Dozens of people are believed to have died in the derailment of a crowded train inside a tunnel east of Taiwan on Friday. President Tsai Ing-wen’s office said the head of state has ordered hospitals to prepare to receive large numbers of victims. “The top priority now is to rescue those stranded,” his office said in a statement.
Police reported 36 passengers in “cardiac arrest before arriving at hospital” – a term used to refer to a person showing no signs of life. In addition, 72 people were stuck in the wagons and 61 were taken to hospital. According to the Center in charge of emergency operations, the toll would be less heavy, with 26 people showing “no sign of life”.
350 passengers on board
UDN, a team of which was on site outside the tunnel, showed footage of at least two undamaged cars and rescuers helping passengers out. “I had the impression that there was a sudden and violent shock and I fell to the ground”, testified a woman on the channel.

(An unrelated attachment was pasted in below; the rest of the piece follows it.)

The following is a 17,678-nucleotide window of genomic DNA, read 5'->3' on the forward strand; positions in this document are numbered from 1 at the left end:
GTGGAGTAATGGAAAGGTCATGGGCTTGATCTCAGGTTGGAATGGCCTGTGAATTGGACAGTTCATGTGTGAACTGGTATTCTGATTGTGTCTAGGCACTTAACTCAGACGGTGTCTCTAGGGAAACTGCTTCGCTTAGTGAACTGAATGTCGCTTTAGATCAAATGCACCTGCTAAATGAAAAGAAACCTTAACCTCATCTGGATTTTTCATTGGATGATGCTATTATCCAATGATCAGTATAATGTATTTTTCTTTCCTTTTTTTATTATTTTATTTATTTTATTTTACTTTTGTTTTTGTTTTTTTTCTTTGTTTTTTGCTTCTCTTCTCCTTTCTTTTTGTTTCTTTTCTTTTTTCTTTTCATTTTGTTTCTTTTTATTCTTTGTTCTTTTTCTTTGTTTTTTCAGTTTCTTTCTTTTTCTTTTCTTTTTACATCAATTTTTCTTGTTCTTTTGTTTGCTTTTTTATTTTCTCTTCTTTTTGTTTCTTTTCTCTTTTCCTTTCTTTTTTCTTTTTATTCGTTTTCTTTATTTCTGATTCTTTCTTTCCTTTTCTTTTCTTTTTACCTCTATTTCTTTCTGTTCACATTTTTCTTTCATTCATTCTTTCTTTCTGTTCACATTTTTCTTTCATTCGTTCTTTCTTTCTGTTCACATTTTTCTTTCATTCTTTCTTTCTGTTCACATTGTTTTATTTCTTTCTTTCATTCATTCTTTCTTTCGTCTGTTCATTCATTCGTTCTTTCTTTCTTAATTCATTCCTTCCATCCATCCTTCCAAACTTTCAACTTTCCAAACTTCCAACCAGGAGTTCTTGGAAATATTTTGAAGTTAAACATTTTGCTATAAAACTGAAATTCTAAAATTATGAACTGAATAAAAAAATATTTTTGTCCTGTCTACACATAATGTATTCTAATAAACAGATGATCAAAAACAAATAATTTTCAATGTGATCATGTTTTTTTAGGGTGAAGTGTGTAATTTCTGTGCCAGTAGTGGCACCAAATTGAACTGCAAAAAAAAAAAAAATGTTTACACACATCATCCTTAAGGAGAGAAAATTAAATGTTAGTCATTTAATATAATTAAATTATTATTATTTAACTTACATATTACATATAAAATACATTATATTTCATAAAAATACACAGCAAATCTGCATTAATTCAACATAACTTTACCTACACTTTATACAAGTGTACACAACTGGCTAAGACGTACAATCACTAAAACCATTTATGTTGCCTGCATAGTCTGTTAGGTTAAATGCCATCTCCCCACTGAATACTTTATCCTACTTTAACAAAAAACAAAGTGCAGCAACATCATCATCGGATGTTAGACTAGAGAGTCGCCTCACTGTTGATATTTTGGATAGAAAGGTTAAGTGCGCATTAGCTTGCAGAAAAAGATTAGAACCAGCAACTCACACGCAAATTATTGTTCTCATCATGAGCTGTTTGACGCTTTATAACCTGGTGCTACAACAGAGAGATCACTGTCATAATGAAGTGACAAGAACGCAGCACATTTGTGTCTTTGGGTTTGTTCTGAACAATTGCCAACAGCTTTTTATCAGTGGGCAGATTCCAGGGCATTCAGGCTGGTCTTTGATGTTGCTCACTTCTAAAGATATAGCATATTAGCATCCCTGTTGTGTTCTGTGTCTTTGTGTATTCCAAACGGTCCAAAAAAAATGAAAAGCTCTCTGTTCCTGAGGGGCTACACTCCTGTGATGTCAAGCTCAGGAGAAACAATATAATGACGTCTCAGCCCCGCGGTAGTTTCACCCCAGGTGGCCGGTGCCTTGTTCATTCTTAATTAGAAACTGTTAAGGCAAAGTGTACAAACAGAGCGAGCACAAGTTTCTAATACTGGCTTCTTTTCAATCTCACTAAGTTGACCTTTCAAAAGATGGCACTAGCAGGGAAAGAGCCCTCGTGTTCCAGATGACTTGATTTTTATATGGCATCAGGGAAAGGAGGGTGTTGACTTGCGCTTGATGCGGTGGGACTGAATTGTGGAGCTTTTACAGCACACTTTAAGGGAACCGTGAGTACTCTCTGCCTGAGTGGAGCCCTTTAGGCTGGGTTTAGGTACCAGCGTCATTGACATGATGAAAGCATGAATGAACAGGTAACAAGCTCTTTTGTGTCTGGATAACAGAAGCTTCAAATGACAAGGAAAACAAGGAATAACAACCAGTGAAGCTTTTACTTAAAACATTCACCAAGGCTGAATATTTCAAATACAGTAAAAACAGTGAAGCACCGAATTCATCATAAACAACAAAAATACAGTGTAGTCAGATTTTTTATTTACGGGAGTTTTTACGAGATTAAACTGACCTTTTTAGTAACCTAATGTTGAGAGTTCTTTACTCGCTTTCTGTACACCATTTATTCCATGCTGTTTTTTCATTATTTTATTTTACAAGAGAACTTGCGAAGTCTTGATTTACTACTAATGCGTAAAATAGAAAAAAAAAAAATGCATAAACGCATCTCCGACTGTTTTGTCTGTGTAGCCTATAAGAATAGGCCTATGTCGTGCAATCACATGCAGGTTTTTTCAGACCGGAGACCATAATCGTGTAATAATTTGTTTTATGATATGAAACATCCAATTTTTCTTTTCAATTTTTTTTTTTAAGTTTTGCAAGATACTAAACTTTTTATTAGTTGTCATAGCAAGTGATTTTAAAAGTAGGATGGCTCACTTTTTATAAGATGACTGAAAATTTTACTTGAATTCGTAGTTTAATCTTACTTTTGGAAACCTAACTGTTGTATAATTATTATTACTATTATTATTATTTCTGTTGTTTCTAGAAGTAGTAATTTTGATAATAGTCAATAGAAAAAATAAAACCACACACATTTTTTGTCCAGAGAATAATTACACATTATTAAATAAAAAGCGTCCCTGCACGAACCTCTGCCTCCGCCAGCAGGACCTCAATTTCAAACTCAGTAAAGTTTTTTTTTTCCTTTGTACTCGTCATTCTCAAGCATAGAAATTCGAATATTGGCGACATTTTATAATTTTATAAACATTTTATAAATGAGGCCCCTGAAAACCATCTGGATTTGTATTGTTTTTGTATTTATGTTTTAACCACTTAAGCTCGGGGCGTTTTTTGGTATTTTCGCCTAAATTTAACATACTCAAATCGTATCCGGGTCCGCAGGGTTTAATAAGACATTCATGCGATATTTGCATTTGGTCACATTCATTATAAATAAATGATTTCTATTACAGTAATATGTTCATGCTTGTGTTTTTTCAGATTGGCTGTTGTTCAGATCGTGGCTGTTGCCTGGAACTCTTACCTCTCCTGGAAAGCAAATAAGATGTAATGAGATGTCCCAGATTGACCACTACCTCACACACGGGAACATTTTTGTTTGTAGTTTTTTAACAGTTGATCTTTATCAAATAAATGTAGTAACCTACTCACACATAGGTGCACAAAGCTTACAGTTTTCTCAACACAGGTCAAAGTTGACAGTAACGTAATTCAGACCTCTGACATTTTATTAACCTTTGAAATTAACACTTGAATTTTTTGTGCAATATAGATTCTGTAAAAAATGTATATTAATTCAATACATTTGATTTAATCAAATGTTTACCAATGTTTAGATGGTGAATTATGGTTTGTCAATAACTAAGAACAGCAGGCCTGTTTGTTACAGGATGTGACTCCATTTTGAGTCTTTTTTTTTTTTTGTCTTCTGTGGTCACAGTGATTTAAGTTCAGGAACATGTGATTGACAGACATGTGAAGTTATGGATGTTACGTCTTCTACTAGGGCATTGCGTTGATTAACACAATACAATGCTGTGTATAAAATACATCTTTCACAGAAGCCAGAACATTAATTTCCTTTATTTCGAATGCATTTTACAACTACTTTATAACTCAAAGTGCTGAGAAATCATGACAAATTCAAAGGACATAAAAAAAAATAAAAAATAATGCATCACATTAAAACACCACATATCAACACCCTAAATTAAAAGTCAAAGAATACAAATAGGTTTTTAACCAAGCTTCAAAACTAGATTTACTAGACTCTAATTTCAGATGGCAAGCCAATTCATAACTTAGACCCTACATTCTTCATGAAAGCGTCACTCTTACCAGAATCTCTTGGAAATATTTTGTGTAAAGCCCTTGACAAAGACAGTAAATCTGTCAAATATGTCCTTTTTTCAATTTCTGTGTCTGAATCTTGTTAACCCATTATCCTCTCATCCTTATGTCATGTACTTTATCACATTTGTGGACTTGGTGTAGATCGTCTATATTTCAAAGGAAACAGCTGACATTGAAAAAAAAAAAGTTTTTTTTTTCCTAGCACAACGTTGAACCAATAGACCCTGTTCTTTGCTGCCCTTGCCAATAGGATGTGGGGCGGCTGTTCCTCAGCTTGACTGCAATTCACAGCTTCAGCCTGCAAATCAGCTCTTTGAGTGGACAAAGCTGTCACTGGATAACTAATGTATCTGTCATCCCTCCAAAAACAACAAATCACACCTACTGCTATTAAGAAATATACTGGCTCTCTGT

The train, which carried some 350 passengers and consisted of eight cars, linked Taipei to the town of Taitung, located in the southeast of the island. The accident happened on Taiwan’s eastern rail line at around 9:30 a.m. (1:30 a.m. GMT) near the coastal city of Hualien.
A construction machine involved?
Media reports said the accident was caused by a construction machine slipping off an embankment before hitting the train entering the tunnel. Photos taken on site show the back of a yellow flatbed truck lying on its side, near the train.
The accident happened on the first day of the annual Tomb Sweeping Festival, a long public holiday weekend in which Taiwan’s roads and railways are usually crowded. During this period, the inhabitants generally return to their native village to clean the graves of their loved ones and to make offerings.